And now we are being told that not only should we read these books, if we wish to truly understand them, truly ingest them, we should read them more than once?

I am a rereader. I always have been. I can think of plenty of “great books” which I’ve read that I would like to read again. But the cold hard truth is that, unless I suddenly become independently wealthy (ha!) and never need to work again, I will never have time to read every single book on my list once much less multiple times. And yet…

…[Gravity’s Rainbow is] a near-impenetrable mangrove of interconnected elements, sprawling and expanding, almost metastasizing, to the point where unless you’re keeping notes on a graph-paper wall board, you’re almost sure to lose your bearings.

The alternative is one I stumbled upon by accident while bedridden on vacation with a nasty cold and Gravity’s Rainbow as my only book: I did nothing but read the bugger for four straight days; then the second I finished, I turned from the last page to the first (as I recommend you do with Faulkner’s Absalom, Absalom too) and read the whole thing again.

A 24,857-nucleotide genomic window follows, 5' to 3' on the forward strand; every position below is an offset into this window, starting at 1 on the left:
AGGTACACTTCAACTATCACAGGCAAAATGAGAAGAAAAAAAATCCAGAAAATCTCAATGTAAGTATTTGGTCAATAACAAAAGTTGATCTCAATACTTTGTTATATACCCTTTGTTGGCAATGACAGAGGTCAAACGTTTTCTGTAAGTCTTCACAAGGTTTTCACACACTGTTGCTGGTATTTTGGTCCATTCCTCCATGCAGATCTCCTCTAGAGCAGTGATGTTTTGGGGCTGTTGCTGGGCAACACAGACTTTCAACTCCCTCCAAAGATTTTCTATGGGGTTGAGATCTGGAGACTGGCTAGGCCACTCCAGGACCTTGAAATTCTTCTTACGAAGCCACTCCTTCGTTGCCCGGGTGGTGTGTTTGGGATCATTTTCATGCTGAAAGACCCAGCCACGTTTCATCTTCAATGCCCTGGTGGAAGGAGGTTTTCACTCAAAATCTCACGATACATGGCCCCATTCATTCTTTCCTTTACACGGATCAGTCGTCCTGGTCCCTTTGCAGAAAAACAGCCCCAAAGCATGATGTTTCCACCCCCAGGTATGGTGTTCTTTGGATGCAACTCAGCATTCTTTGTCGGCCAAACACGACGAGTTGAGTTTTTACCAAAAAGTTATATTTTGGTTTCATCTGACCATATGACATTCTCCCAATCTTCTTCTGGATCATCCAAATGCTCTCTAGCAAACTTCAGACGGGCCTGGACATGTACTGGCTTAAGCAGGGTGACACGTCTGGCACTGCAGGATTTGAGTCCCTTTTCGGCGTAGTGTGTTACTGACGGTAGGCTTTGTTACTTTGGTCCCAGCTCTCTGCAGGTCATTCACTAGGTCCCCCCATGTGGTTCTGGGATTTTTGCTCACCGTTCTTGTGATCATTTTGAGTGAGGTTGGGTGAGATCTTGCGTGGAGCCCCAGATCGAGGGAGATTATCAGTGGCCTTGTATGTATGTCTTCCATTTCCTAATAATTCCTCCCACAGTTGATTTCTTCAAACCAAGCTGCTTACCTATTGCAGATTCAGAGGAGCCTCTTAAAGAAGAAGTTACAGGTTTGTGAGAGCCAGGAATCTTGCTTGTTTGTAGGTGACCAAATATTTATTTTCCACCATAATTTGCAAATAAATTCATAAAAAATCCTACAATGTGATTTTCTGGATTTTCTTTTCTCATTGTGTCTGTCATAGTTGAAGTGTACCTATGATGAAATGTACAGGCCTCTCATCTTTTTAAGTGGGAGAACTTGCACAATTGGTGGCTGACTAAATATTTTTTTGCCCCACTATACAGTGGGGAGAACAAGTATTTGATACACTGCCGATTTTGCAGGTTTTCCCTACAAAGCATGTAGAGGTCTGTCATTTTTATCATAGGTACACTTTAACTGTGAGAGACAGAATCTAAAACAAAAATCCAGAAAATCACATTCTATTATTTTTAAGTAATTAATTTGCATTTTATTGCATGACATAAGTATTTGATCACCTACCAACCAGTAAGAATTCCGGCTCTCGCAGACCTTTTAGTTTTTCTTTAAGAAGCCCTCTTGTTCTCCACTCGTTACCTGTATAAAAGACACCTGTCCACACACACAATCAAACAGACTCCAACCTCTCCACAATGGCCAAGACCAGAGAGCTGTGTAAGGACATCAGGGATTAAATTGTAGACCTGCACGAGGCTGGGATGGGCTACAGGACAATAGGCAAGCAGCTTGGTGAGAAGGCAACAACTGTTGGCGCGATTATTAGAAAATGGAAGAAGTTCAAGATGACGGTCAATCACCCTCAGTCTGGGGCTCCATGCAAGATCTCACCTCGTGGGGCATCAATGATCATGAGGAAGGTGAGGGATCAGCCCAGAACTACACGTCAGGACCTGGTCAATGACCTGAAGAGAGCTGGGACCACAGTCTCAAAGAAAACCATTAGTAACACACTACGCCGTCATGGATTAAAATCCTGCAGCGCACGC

(Beowulf on the Beach, p.342)

I finished Divine Comedy last summer after over three months of reading and my first thought was “I have to read these again.” Thinking about it recently, I should have read it twice through on my original read—once with and once without reading the endnotes. It was difficult, it was deep, it was allegorical, it referenced so many things and people I didn’t know about: to even begin to get the whole picture, it cries out to be read more than once. On the other hand, I contrast this with what might be considered “easier” classics, Jane Eyre, for instance. When I read Jane Eyre many years ago, I had no difficulty following the story. I was completely engaged and disappointed that it had to come to an end. At first glance it would seem that I could place Jane Eyre on a different list than Divine Comedy—books that don’t need reread and those that do—but further reflection suggests that indeed Jane Eyre also merits reread. What is it about, after all? Is it a simple romance story, of a governess meeting her true love? Or should it be read as an early feminist work, about a woman independently seeking to make her way in world, on her own terms? Maybe neither of these is quite right; maybe it is a gothic horror in the tradition of Ann Radcliff and Horace Walpole. Of course, given that each reader approaches a work with their own perspectives and background, and that these change over the course of one’s life, perhaps the ability to view a novel from many different perspectives is not in and of itself enough to demand rereading.